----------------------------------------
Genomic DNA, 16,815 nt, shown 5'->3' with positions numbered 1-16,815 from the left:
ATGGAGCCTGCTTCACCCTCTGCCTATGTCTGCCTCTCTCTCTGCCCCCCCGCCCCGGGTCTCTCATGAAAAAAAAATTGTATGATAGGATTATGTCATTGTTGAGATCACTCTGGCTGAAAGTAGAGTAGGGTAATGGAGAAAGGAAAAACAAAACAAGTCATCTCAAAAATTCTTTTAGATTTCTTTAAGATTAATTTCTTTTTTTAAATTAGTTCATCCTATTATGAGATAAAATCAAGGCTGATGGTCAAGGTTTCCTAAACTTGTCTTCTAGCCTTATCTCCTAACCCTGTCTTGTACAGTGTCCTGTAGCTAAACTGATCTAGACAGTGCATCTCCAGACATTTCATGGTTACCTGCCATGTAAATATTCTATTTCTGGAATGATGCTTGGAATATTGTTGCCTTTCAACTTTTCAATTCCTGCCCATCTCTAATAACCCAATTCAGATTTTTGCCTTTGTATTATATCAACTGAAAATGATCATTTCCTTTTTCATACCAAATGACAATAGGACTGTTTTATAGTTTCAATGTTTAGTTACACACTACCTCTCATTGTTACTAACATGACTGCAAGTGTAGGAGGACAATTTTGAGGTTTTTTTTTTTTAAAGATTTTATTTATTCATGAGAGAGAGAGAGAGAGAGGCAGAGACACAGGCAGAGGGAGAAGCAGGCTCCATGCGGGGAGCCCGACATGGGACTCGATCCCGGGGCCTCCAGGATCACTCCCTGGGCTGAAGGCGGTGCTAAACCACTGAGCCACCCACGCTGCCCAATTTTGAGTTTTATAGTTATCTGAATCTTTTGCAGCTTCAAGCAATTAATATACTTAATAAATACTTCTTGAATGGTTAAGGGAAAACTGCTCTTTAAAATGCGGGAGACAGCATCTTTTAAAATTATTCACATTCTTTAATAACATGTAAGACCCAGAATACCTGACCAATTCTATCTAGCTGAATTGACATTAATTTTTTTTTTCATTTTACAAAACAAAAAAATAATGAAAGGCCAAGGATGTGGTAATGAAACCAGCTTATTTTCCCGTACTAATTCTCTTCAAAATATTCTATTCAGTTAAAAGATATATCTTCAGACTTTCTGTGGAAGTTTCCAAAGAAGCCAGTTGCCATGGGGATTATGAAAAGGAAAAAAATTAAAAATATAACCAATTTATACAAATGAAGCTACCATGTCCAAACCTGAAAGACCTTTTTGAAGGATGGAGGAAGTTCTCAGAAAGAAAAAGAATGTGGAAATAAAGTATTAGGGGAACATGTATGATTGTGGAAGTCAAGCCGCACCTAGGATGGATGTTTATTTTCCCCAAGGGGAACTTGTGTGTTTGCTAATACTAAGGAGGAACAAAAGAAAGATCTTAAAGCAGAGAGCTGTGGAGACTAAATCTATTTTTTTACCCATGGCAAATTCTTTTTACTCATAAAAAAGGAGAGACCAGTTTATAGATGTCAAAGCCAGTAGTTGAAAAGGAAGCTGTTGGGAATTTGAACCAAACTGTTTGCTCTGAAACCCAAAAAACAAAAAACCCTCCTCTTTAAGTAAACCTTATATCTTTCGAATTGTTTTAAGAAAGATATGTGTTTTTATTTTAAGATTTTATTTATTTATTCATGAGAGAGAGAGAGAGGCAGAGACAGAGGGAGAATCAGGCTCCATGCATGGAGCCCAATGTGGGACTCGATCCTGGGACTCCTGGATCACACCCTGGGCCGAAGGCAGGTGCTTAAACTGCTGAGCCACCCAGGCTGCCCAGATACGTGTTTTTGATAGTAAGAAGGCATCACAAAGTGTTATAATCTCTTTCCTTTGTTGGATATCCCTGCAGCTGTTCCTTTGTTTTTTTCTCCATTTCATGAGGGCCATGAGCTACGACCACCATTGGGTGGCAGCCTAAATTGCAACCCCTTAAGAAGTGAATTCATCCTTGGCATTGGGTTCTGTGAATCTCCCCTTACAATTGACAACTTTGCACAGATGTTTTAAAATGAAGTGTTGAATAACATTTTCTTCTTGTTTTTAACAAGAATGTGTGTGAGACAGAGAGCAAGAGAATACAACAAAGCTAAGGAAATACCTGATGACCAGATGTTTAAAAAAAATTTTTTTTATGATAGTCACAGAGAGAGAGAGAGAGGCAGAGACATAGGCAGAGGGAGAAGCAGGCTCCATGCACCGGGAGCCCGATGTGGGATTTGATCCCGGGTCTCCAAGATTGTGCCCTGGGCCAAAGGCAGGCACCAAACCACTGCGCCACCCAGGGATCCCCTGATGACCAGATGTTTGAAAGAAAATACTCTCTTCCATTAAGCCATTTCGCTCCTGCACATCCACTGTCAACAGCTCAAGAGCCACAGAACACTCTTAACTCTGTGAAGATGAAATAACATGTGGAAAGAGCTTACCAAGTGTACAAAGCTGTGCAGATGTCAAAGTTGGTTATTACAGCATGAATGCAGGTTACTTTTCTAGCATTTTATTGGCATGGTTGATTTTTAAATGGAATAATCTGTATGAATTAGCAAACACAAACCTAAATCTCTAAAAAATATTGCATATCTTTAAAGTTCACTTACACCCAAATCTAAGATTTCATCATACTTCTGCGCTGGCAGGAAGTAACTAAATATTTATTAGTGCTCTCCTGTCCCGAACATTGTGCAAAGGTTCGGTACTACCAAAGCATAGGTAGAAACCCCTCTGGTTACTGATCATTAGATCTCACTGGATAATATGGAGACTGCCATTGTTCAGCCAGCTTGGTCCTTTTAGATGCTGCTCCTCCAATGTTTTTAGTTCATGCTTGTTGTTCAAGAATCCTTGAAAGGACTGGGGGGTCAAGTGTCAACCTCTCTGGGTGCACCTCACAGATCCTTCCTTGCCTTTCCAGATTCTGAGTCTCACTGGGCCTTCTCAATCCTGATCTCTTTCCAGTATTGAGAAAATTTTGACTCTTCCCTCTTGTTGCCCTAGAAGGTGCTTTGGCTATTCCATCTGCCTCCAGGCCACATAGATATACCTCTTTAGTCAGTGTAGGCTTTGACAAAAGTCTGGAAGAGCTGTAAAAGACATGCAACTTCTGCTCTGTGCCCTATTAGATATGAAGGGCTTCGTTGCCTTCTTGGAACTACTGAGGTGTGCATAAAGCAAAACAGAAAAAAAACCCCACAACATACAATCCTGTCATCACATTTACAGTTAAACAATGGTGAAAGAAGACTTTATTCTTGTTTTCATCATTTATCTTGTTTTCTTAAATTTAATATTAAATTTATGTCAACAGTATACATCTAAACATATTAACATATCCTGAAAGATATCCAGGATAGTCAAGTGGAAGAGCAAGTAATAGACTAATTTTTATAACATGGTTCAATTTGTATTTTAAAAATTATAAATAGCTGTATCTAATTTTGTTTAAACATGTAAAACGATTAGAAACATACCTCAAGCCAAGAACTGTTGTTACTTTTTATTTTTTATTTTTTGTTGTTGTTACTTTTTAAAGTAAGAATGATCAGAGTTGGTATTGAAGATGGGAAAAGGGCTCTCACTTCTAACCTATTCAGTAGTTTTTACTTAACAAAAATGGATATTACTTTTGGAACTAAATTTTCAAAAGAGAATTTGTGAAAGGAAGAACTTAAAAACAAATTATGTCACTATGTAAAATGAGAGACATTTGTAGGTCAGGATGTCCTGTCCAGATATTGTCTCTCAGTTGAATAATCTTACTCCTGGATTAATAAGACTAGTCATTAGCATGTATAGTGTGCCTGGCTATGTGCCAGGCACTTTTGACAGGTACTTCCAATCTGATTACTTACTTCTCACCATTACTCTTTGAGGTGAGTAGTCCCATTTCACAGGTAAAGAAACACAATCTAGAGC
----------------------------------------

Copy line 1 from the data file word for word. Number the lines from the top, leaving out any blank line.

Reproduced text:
Genomic DNA, 16,815 nt, shown 5'->3' with positions numbered 1-16,815 from the left: